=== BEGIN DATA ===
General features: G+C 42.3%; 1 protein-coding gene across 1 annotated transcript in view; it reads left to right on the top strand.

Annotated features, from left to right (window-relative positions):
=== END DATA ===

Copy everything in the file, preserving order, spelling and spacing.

General features: G+C 42.3%; 1 protein-coding gene across 1 annotated transcript in view; it reads left to right on the top strand.

Annotated features, from left to right (window-relative positions):